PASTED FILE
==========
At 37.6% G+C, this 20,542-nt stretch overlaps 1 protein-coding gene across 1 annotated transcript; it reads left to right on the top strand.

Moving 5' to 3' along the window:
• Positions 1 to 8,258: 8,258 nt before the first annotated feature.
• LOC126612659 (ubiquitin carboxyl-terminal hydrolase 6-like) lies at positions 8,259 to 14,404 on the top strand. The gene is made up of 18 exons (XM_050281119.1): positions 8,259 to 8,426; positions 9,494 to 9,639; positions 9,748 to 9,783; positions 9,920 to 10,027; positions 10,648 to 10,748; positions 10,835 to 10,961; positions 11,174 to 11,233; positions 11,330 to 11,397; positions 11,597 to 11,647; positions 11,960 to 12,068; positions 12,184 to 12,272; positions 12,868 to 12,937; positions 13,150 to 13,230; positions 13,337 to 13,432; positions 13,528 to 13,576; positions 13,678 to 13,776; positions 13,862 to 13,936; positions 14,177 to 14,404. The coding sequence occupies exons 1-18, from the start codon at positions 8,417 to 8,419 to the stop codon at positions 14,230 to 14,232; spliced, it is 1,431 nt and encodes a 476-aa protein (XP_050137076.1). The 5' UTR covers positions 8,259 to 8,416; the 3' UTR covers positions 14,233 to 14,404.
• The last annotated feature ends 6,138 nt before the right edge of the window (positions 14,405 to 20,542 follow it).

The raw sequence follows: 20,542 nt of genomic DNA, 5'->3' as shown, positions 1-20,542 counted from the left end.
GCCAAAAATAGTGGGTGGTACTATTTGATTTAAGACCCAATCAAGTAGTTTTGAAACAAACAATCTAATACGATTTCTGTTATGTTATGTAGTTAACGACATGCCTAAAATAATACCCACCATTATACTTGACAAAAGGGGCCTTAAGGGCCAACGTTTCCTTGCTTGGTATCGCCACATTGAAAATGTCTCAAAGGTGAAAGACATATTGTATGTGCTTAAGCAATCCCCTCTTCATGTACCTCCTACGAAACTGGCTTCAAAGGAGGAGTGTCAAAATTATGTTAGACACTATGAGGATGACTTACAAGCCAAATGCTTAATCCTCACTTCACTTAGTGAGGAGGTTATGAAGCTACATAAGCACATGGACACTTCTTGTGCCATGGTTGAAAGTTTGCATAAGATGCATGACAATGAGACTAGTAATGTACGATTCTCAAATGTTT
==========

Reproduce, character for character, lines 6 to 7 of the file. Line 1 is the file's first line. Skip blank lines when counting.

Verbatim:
The raw sequence follows: 20,542 nt of genomic DNA, 5'->3' as shown, positions 1-20,542 counted from the left end.
GCCAAAAATAGTGGGTGGTACTATTTGATTTAAGACCCAATCAAGTAGTTTTGAAACAAACAATCTAATACGATTTCTGTTATGTTATGTAGTTAACGACATGCCTAAAATAATACCCACCATTATACTTGACAAAAGGGGCCTTAAGGGCCAACGTTTCCTTGCTTGGTATCGCCACATTGAAAATGTCTCAAAGGTGAAAGACATATTGTATGTGCTTAAGCAATCCCCTCTTCATGTACCTCCTACGAAACTGGCTTCAAAGGAGGAGTGTCAAAATTATGTTAGACACTATGAGGATGACTTACAAGCCAAATGCTTAATCCTCACTTCACTTAGTGAGGAGGTTATGAAGCTACATAAGCACATGGACACTTCTTGTGCCATGGTTGAAAGTTTGCATAAGATGCATGACAATGAGACTAGTAATGTACGATTCTCAAATGTTT